Open Source /ˈoʊpən soʊrs/ – An approach to design, development, and distribution offering practical accessibility to a product’s source (goods, services, and knowledge).

What is it?

The fundamental concept unlerlying open source is the free, accessible, universal, dissemination of goods, services or information.  It was first coined as a phrase in 1998 with the release of Mozilla Firefox as a software whose code was completely open to the public, enabling programmers anywhere in the world to alter the code and make their own tools.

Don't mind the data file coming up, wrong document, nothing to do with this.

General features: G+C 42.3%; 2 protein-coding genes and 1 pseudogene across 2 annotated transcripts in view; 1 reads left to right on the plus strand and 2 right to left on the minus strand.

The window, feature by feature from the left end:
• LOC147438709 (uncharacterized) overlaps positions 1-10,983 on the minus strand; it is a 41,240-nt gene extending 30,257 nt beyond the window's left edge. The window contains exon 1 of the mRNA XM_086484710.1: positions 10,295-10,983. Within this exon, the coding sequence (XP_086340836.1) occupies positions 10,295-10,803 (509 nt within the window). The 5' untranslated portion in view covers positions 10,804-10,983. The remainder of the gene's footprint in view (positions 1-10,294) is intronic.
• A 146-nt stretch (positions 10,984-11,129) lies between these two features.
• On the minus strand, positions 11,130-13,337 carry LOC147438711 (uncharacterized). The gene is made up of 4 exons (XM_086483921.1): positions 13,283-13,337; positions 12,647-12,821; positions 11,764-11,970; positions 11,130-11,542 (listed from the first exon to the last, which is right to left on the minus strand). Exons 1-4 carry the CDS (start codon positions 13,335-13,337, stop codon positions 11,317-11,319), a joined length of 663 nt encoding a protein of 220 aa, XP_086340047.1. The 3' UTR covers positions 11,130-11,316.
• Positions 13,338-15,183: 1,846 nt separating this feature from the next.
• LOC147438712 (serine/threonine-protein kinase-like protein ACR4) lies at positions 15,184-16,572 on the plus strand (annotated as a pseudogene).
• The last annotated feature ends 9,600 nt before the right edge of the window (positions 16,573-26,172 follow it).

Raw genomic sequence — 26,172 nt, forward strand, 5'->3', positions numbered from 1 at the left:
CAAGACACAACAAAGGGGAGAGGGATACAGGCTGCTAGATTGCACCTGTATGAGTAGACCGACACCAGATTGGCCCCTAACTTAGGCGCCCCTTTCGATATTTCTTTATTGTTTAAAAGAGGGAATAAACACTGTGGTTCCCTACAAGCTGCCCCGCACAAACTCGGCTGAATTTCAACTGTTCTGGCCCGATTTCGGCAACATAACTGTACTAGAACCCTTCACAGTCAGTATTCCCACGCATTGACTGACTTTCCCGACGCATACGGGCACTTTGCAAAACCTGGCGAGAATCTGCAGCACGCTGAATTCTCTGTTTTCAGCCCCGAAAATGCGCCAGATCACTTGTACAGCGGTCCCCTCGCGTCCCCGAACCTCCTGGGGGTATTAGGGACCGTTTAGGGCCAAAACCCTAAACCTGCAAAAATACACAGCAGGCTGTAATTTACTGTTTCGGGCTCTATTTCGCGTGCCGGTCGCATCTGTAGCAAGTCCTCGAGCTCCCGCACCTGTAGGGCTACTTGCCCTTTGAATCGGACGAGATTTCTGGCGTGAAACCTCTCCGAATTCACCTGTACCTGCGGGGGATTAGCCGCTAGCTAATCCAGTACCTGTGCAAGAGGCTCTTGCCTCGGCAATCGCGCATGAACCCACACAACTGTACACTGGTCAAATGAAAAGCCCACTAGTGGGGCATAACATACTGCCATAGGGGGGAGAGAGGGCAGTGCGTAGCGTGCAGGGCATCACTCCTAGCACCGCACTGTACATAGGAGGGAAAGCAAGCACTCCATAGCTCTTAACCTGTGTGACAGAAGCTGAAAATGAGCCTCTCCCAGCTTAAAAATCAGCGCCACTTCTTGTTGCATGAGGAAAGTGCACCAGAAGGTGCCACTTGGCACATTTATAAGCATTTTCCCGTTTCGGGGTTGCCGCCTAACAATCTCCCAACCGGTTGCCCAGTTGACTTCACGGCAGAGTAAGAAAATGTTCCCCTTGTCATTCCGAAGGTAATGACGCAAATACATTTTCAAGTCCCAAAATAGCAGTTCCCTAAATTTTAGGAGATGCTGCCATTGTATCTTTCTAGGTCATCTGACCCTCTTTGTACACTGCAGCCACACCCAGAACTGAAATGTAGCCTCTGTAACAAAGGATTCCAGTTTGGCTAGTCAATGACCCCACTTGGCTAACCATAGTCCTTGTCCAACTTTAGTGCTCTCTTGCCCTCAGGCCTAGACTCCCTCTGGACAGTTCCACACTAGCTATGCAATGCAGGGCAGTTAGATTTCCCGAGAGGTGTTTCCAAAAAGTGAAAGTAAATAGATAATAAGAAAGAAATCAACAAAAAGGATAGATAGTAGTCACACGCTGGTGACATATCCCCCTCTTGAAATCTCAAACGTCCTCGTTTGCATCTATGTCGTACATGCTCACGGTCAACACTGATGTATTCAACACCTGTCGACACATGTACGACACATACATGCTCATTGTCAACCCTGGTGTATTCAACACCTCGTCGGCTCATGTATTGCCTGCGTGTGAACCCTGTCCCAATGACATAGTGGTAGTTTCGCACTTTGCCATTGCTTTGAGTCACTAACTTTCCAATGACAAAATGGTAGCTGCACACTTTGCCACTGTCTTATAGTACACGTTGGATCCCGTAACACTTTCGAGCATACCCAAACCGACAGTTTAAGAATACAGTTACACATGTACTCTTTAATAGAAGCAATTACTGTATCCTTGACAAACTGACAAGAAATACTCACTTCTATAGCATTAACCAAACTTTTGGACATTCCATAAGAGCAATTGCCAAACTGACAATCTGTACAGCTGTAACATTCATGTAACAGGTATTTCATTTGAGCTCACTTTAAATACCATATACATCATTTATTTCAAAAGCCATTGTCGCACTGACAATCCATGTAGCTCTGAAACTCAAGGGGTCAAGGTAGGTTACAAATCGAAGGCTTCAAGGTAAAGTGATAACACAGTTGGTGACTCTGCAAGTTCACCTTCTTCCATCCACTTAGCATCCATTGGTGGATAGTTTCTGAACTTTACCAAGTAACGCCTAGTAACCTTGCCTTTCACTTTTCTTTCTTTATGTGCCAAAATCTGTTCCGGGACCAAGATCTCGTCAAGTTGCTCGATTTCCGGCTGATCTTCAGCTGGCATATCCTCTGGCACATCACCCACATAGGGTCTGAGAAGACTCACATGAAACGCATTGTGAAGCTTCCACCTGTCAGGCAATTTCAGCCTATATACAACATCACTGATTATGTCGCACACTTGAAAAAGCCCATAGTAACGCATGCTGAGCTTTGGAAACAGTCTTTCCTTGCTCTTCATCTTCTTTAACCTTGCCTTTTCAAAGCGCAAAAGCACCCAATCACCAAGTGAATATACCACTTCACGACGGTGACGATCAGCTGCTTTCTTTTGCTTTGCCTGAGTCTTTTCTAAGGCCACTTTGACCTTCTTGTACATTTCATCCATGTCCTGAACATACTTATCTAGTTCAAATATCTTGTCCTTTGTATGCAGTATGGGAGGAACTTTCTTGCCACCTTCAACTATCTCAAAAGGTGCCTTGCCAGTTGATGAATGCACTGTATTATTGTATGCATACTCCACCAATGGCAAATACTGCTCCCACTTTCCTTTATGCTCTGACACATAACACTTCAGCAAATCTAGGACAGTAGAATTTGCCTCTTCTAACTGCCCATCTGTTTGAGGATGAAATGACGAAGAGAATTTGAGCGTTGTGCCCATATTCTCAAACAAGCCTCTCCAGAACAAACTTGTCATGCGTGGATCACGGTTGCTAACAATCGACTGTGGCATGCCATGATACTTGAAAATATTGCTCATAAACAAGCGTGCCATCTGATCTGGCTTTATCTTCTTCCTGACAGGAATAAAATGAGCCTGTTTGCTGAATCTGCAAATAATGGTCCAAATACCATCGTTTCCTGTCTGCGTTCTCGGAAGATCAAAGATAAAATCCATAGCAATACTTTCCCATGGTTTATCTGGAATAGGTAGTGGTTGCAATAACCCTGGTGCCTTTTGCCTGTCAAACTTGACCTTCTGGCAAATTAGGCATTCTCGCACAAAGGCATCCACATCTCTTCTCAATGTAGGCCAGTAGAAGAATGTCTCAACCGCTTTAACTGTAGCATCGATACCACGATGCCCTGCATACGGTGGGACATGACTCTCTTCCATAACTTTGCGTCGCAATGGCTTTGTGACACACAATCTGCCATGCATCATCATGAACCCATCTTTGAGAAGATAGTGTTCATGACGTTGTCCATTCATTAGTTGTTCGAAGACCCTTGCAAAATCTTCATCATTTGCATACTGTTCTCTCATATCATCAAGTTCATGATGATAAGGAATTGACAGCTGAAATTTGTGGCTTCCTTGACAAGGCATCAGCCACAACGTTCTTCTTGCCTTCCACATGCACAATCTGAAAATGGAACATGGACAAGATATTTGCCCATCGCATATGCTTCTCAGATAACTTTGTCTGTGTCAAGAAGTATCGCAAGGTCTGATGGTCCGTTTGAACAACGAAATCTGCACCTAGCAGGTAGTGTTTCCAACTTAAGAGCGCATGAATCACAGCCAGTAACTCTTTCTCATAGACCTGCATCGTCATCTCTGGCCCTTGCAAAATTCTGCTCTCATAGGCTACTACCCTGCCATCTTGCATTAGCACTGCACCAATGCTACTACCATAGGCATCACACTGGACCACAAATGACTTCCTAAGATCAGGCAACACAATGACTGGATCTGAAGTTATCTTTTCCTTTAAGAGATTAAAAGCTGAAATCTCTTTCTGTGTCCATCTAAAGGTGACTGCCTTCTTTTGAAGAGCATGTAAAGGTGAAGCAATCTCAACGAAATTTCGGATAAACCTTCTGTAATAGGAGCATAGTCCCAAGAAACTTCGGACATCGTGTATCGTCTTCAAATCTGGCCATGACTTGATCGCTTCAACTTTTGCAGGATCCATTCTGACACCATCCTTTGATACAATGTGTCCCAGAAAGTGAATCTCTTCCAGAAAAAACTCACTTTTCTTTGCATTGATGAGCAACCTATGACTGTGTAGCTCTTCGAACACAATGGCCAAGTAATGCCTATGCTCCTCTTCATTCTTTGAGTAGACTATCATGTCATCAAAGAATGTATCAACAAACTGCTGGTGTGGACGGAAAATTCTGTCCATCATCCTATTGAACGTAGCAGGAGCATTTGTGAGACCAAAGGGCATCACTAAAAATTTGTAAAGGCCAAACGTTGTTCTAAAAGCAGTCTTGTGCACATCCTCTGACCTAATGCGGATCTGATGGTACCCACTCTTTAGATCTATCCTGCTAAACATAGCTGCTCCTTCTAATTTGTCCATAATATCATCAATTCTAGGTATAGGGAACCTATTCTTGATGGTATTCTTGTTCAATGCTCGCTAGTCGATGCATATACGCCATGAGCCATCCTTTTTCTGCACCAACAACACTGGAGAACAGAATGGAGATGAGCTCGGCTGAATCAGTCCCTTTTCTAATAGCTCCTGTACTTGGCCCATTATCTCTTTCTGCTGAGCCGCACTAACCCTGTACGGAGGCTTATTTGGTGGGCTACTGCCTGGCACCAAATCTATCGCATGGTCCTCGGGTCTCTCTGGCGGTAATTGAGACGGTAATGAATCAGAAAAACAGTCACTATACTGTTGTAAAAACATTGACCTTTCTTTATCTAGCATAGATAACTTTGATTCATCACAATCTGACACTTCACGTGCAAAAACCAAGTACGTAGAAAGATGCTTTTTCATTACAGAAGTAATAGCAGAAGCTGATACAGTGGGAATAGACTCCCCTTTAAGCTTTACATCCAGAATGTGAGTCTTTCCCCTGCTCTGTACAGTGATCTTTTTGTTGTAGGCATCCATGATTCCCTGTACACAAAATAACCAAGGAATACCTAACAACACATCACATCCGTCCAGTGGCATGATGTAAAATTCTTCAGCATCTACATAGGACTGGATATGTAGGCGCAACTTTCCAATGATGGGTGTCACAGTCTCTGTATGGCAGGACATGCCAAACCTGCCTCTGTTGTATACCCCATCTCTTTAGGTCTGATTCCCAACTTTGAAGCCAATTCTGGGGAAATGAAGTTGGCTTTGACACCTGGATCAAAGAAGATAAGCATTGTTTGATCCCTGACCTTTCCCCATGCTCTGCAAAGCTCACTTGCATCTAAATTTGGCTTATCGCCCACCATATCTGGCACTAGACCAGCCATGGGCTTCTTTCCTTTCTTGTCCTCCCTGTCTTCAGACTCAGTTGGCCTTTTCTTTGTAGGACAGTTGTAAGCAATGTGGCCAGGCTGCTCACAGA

In a broader context, it applies to politics, economics, business, social organization, academics and virtually any other field.  In short, open source is the democratization of…well, everything.  The idea that anything can become as open and accessible as the internet.  A similar term, which is usually much broader is crowdsourcing.  Since I abuse the definitions of both terms for my own ends, it really doesn’t matter which you use, so long as the appropriate context is defined.  As for myself, open sourcing is a way of removing red tape from any process so that it can be openly and freely “hacked”.

The Blog

This blog will feature input by myself, Rick Smith, and Jonathon Howard as a “guest columnist” (his blog here).  Of course, anyone and everyone is free to leave a comment.  If you’d like, you may submit a letter to me and I will publish it here.

More information on open source projects and ideas: